This project is geared toward investigating the impact of cover crops and soil characteristics on the occurrence and diversity of Metarhizium. Accordingly, the project consists of the four objectives listed below. We collected soil samples from 12 cover crop treatments and conducted a sentinel insect assay to detect insect-pathogenic fungus in the soil. Relative abundance of the insect-pathogenic fungus, Metarhizium, was estimated as the percentage of sentinel Galleria mellonella infected with the fungus 10 days after exposure to the soil. We used binomial regression to determine the relationship between Metarhizium and soil properties. We established 91 Metarhizium isolates from the soil samples and characterized them using molecular methods. According to molecular characterization data, M. robertsii predominated in the soil at the site.
Biological control agents play an integral part in keeping pest populations in check. On organic farms, natural enemies including predators, parasitoids, and pathogens are even more important because farmers cannot spray their crops with synthetic insecticides. The beneficial soil fungus, Metarhizium, is a pathogen that attacks arthropods and can help keep pest populations at bay. The prevalence of Metarhizium is effected by soil characteristics such as organic matter, active carbon, and pH level. Cover crops used in sustainable agriculture influence these soil characteristic levels. Recently Metarhizium was found to also grow in plants endophytically and promote plant growth. The goal of my project is to study how feeding behavior and growth rate of an agricultural pest insect is affected by Metarhizium colonization in plants. This project was conducted within the context of a larger study, the Cover Crop Cocktails Project, which is researching the effects cover crops have on weed and insect management, nutrient cycling, soil quality, crop productivity, and profitability in an organic feed-grain rotation.
Objective 1: Determine the effects of cover crop treatments and soil characteristics on the occurrence and species diversity of endemic Metarhizium isolates using sentinel insect assays and molecular techniques. Completed by Puneet Randhawa in 2016.
Objective 2: Determine the ability of endemic Metarhizium species to establish growth in corn and selected cover crop species. Ongoing.
Objective 3: Measure the effects of Metarhizium-infection of corn on the growth of corn and a corn pest. Ongoing.
Objective 4: Develop extension products for outreach and extension events relating to the effects of cover crops on Metarhizium. Ongoing.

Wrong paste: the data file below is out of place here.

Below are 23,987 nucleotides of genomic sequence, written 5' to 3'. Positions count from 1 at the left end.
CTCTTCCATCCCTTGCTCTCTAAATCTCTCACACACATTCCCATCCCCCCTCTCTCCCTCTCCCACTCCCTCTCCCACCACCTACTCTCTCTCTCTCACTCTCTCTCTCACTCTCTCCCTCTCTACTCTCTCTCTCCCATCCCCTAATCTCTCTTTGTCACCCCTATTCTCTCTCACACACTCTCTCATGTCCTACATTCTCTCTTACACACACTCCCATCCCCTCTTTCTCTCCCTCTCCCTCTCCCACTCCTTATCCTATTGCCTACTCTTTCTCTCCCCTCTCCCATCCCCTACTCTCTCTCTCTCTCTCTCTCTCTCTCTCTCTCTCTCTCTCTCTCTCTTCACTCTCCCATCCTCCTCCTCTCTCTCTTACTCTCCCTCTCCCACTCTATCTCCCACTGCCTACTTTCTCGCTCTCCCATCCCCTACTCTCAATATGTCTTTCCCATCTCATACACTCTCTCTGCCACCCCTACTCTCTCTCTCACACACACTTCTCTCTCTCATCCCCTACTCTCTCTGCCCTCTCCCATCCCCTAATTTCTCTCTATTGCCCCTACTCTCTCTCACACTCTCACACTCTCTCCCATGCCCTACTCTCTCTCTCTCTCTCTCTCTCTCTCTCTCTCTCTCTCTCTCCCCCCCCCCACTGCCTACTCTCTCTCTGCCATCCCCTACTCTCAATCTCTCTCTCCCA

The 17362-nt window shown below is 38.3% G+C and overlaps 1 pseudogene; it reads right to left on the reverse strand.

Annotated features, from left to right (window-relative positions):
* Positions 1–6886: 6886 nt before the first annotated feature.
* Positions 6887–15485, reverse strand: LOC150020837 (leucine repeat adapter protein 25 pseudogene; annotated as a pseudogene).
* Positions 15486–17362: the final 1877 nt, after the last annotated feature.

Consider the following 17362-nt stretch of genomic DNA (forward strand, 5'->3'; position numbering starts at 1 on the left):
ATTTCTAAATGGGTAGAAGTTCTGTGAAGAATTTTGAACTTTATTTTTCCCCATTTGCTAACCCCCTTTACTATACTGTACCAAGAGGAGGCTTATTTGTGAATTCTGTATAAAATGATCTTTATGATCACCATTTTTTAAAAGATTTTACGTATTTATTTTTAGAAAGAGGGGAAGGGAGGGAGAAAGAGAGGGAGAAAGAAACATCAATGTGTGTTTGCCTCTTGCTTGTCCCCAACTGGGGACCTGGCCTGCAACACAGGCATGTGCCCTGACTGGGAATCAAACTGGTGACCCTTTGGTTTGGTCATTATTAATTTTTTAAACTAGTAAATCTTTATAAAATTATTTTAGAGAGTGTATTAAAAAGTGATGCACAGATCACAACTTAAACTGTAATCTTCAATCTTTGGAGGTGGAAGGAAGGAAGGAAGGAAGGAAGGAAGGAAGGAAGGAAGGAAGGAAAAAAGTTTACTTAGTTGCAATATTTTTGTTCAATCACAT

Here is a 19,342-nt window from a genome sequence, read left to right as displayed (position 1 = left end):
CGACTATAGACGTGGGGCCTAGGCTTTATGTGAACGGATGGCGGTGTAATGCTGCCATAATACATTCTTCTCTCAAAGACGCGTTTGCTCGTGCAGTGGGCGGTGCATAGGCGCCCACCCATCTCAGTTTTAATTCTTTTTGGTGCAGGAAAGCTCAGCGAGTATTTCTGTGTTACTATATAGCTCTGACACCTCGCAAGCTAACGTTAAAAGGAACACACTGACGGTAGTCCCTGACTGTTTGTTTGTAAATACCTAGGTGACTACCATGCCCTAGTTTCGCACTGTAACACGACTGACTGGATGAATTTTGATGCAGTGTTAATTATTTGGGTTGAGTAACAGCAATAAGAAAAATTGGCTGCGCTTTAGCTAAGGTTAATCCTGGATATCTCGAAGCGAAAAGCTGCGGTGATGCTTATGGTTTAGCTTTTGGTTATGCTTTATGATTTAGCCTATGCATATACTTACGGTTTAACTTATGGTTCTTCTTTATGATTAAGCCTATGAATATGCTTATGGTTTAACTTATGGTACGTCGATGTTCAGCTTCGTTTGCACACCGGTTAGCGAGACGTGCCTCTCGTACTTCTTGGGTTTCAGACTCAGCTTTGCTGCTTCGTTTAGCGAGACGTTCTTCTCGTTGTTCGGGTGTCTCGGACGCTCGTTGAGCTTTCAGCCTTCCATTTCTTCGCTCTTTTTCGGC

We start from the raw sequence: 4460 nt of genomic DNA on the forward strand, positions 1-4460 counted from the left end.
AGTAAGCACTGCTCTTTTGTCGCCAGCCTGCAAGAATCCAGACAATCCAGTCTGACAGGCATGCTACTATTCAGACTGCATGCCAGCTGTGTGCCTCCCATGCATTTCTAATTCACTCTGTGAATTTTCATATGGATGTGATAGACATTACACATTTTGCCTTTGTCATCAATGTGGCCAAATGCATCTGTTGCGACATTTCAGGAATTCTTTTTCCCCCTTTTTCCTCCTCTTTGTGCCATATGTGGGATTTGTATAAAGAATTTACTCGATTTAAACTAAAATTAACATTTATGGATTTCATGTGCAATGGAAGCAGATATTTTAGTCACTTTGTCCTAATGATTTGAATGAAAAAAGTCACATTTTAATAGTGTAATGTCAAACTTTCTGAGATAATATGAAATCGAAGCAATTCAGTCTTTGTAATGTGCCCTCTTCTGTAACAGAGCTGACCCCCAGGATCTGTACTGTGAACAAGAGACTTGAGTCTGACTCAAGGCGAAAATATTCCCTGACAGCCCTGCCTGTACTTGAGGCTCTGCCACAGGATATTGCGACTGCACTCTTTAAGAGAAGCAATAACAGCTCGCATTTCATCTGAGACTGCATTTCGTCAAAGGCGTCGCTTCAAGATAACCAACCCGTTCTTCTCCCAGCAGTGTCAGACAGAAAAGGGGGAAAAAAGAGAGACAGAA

Completed by Puneet Randhawa in 2016.
Over the course of two replicates of a choice feeding assay, 141 corn plants were grown from seed exposed to Metarhizium and 53 control plants were grown without seed exposure to Metarhizium. The corn seeds were inoculated with spores from M. robertisii originally collected from soil in which a monoculture of canola was growing. Seed was surface sterilized, then placed in Metarhizium spore suspension (1×108 CFU/mL in 0.05% Triton X-100) for 2 hours. The control seeds were soaked in the 0.05% Triton X-100 solution without the Metarhizium spores for 2 hours. To confirm endophytic colonization by Metarhizium in plants grown from exposed seed, I collected their second true leaves and two root fragments from each plant, surface sterilized them, and plated tissue sections onto selective media containing chloramphenicol, thiabendazole, and cycloheximide (CTC media). Endophytic infection was considered positive if Metarhizium grew from these plant tissues. When Metarhizium was not recovered, the plant was considered exposed but not endophytically colonized.
Ho: Corn plants grown from seed exposed to Metarhizium will not support endophytic root or leaf colonization.
HA: Corn plants grown from seed exposed to Metarhizium will support endophytic root or leaf colonization.
I measured the above-ground height and chlorophyll content of sixty corn plants (40 inoculated with Metarhizium and 20 control plants) every 2-6 days for 24 days beginning 6 days after planting. The chlorophyll content was measured with a SPAD-502 Plus chlorophyll meter in units of SPAD on three locations of the second true leaf: closest to the stem, the middle of the leaf, and the distal tip of the leaf. I average the three chlorophyll measurements and heights at each measurement. After the 24 days, I collected each of the plants’ second true leaves and two root fragments from each plant, surface-sterilized them, and plated them onto CTC media to determine if Metarhizium colonization was expressed in the plant.
Ho: Corn plants grown from seed exposed to Metarhizium will not differ in height and chlorophyll content from corn plants grown from seed that was not exposed to Metarhizium.
HA: Corn plants grown from seed exposed to Metarhizium will differ in height and chlorophyll content from corn plants grown from seed that was not exposed to Metarhizium.
OBJECTIVE 3B: Effects of Metarhizium on relative growth rate of fall armyworm
To obtain initial weights of neonate fall armyworm larvae, I weighed them in groups of 30 larvae and then divided by 30 to obtain the average initial mass of each larva. I divided the fourth true leaf from V4 corn plants into three 9 cm long leaf fragments for use in feeding assays. Thirty neonate fall armyworm larvae were fed leaf fragments from 10 corn plants grown from unexposed seed (control) and thirty larvae were fed leaf fragments from 10 plants that were grown from seed exposed to Metarhizium. After 4 days (96 hours) the fall armyworm larvae were individually weighed and their Relative Growth Rate (RGR) was calculated using the formula:
RGR = ln (final weight) – ln (initial weight)
number of days
After the leaf portions were fed to the larvae, portions of the leaf and two portions of the roots from each plants were plated onto CTC media to determine endophytic colonization by Metarhizium. We tested a total of 120 neonate fall armyworm larvae in two replicates (30 control, 30 experimental per replicate.) and 40 corn plants (10 control, 10 experimental per replicate).
Ho: Relative Growth Rate (RGR) of fall armyworm larvae fed on corn plants grown from seed exposed to Metarhizium will not differ from the RGR of fall armyworm fed on corn plants grown from seed that was not exposed to Metarhizium.
HA: Relative Growth Rate (RGR) of fall armyworm larvae fed on corn plants grown from seed exposed to Metarhizium will differ from the RGR of fall armyworm fed on corn plants grown from seed that was not exposed to Metarhizium.
OBJECTIVE 3C: Effects of Metarhizium on feeding preference of fall armyworm